Introduction:

Environmental stewardship and resource conservation, core values of the organic movement, are now written into national organic standards, making it a federally regulated industry. These values are mirrored to a great extent in the goals and strategies of USDA’s Natural Resource Conservation Service (NRCS), and to a lesser extent, of the Cooperative Extension Service (CES). For example, practice standards for existing NRCS incentives programs and the new Conservation Security Program closely parallel the organic standards for crop rotation, soil nutrient management, and erosion control. Several peer-reviewed scientific studies have supported the idea that organic production systems are superior to conventional systems with respect to nutrient management, (Kramer, et.al, 2006; McIsaac. and Cooke, 2000; Drinkwater, et.al, 1995; Reganold, et.al, 2001), building organic matter (Wander and Marriot, 2006), and supporting biodiversity (Bengtsson, et. al, 2005; Wickramasinghe, 2003; UK Soil Association, 2000; Pfiffner, et. al, 2001). Increasing soil function through increasing soil organic matter and conserving biodiversity, both in the soil and above ground, are also important goals of NRCS programs as well. Farmers, agriculture and the public will be better served when the field staff of the NRCS, Resource Conservation District personnel and members, and other agricultural professionals better understand the requirements for organic certification, its relationship to resource conservation, and programs that support both.

References:

Kramer, S.B., J.P. Reganold, J.D. Glover, B.J.M. Bohannan, and H.A. Mooney. 2006. Reduced nitrate leaching and enhanced denitrifier activity and efficiency in organically fertilized soils. Proceedings National Academy of Sciences 103:4522-4527.

McIsaac. G.F., and R.A. Cooke. 2000. Evaluation of Water Quality from Alternative Cropping Systems Using a Multiple-Paired Design www.aces.uiuc.edu/~asap/research/stew_farm/home.html

Fundamental Differences Between Conventional and Organic Tomato Agroecosystems in California. L. E. Drinkwater, D. K. Letourneau, F. Workneh, A. H. C. van Bruggen, C. Shennan. Ecological Applications, Vol. 5, No. 4 (Nov., 1995), pp. 1098-1112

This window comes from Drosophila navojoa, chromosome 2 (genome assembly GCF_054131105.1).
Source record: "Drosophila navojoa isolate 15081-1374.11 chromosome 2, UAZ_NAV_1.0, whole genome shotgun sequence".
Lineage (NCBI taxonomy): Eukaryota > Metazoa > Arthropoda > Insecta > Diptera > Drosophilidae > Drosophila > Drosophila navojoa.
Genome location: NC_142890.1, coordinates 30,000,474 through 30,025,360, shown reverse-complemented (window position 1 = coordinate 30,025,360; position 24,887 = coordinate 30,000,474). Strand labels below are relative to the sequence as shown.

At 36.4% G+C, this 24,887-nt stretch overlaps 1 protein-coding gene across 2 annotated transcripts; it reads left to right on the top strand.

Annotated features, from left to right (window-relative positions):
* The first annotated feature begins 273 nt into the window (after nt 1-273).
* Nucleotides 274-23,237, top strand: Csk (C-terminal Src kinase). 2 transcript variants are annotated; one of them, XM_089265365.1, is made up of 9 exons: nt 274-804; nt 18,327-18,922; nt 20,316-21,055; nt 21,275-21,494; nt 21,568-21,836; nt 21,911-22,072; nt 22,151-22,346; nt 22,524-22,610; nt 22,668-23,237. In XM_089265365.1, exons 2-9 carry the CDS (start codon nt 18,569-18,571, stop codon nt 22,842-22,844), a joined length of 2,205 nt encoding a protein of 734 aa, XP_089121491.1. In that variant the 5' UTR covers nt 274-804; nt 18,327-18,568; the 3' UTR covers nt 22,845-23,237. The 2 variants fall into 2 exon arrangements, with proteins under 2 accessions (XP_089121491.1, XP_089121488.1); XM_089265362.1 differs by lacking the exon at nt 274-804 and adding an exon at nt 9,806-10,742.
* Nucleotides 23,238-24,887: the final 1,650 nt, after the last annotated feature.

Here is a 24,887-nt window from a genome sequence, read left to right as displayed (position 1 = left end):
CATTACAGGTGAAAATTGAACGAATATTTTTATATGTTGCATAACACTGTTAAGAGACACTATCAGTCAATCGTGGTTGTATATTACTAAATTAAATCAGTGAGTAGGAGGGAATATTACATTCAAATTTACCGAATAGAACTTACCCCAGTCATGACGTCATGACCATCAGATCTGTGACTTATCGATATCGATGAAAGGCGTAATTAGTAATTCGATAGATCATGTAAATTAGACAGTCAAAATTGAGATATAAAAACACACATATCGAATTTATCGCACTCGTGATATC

Reganold, J. P., J. D. Glover, P. K. Andrews, and H. R. Hinman. 2001. Sustainability of three apple production systems. Nature. 410:926-930.
Wander, M.M, and E. E. Marriot. 2006.

Total and Labile Soil Organic Matter in Organic and Conventional Farming Systems. Emily E. Marriot and Michelle M. Wander
Soil Science Society of America Journal, Vol. 70:950-959. Online April 19, 2006.

The effects of organic agriculture on biodiversity and abundance: a meta-analysis. Janne Bengtsson, Johan Ahnström and Ann-Christin Weibull. Journal of Applied Ecology. Volume 42 Page 261-269. April 2005

Liat P. Wickramasinghe, et al., “Bat Activity and Species Richness on Organic and Conventional Farms: Impact of Agricultural Intensification,” Journal of Applied Ecology, Vol. 40 (2003).

The Biodiversity Benefits of Organic Farming. 2000. UK Soil Association, at:http://www.soilassociation.org/web/sa/saweb.nsf/24ffc96e2350a4e680256ab10047def0/67bff1084a5b1d0880256ae50039d8cb/$FILE/Biodiversity%20Report.pdf

Pfiffner, Lukas; Häring, Anna; Dabbert, Stephan; Stolze, Matthias and Piorr, A. (2001) Contributions of organic farming to a sustainable environment. Paper presented at European Conference – Organic Food and Farming, Copenhagen, Denmark, 10.-11.05.2001; Published in Organic Food and Farming. Towards Partnership and Action in Europe. 10-11 May 2001, Copenhagen, Denmark, page pp. 115-123. Dänish Ministry for Food, Agriculture and Fisheries.